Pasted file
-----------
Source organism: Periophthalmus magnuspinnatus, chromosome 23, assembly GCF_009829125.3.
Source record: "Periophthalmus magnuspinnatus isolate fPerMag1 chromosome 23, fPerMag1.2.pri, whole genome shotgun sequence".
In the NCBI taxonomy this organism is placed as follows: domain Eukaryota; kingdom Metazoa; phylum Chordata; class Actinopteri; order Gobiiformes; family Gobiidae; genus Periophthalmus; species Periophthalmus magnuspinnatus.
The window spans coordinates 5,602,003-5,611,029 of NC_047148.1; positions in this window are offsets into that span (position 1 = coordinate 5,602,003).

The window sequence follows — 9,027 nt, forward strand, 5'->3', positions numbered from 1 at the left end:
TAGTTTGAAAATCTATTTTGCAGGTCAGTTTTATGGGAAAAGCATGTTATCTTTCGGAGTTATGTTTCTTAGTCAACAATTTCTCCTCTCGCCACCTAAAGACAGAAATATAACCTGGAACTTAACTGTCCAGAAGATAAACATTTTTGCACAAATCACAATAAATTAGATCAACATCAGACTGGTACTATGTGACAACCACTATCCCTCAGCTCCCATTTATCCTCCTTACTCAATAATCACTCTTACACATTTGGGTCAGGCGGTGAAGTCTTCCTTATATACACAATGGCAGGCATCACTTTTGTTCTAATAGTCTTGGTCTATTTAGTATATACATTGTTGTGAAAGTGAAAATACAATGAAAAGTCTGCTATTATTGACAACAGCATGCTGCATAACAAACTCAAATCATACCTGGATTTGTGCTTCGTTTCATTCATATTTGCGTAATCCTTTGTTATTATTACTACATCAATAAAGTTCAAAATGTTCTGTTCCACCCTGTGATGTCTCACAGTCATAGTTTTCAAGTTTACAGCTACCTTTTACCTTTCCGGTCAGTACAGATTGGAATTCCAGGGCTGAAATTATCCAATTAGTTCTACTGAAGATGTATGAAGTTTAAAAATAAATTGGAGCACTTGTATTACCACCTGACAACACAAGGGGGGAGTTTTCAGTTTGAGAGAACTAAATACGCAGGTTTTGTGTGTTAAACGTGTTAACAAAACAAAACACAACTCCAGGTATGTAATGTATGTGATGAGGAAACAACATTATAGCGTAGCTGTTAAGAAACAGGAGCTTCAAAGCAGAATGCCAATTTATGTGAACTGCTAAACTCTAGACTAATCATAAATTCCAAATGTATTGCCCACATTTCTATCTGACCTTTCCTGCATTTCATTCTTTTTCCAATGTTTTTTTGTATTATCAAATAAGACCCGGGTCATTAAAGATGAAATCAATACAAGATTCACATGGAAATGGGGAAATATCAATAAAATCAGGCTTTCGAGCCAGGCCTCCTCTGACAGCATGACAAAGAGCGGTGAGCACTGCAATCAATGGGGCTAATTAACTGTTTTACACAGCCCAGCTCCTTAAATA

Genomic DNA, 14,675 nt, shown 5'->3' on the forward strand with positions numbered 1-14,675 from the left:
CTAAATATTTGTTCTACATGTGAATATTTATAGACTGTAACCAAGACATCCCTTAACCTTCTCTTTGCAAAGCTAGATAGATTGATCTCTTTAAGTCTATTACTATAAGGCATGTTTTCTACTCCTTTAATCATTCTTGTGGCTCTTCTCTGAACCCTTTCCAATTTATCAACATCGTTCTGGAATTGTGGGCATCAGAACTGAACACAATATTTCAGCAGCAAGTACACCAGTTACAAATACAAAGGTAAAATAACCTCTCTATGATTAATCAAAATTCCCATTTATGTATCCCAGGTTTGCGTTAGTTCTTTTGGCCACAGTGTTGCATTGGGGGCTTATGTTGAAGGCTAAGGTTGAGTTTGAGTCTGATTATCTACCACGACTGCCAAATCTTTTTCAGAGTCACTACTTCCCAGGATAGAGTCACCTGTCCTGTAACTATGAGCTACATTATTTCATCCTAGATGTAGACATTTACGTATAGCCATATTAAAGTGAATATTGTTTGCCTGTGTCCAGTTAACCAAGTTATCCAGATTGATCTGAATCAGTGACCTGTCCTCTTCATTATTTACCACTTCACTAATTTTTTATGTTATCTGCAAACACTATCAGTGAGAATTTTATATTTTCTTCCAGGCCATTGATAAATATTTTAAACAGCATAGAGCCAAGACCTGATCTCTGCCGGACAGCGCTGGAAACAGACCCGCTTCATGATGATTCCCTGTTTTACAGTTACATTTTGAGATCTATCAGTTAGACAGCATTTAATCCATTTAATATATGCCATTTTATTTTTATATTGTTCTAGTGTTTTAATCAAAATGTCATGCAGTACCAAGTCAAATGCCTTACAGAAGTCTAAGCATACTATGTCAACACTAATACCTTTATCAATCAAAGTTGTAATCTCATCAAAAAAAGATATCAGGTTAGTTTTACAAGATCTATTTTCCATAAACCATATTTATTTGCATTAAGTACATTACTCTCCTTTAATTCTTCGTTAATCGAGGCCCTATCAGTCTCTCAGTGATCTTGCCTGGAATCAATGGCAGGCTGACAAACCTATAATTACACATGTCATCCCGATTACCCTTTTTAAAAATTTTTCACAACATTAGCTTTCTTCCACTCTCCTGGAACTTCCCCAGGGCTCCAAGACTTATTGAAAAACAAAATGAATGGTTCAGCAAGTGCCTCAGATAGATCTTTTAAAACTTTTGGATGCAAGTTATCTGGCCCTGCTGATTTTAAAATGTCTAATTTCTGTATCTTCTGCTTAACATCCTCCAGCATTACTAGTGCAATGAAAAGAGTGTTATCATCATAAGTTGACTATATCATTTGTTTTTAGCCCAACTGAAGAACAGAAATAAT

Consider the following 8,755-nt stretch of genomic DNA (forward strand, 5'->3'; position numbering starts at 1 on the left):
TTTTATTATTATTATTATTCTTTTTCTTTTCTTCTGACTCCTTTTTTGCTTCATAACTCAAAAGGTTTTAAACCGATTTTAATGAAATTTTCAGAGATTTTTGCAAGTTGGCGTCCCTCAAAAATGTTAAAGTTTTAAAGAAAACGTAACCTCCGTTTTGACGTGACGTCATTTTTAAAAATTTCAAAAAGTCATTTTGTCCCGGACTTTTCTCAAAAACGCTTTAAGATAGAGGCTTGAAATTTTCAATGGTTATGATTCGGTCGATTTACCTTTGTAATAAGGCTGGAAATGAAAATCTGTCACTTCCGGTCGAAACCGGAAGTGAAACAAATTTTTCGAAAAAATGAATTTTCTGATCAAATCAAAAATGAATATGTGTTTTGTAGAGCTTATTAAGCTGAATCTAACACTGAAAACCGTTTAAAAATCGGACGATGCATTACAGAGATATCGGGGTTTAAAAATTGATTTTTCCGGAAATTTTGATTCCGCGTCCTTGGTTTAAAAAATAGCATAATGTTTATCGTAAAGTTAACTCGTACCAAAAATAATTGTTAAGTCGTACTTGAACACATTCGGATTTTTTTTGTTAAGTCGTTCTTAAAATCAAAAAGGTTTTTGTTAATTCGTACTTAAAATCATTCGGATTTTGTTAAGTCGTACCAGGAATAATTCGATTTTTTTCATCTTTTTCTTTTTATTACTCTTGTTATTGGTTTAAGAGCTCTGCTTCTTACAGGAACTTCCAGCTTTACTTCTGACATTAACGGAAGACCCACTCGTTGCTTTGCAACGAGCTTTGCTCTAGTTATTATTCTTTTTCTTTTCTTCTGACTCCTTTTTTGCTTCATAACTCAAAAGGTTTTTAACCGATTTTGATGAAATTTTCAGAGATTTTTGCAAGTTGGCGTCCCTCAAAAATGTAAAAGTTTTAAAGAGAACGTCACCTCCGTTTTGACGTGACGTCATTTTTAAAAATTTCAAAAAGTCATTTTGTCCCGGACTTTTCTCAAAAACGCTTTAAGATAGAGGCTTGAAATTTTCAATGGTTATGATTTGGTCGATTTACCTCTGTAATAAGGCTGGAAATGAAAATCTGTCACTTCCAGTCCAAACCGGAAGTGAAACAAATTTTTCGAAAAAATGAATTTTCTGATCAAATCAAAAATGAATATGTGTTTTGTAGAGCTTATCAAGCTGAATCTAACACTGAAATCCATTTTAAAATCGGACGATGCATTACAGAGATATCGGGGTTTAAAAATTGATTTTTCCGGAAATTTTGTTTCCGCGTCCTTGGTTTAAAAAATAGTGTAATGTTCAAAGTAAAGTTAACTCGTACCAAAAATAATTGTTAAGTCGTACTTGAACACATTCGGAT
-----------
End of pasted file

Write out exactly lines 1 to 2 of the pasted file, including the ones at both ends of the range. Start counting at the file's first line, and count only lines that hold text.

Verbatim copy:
Source organism: Periophthalmus magnuspinnatus, chromosome 23, assembly GCF_009829125.3.
Source record: "Periophthalmus magnuspinnatus isolate fPerMag1 chromosome 23, fPerMag1.2.pri, whole genome shotgun sequence".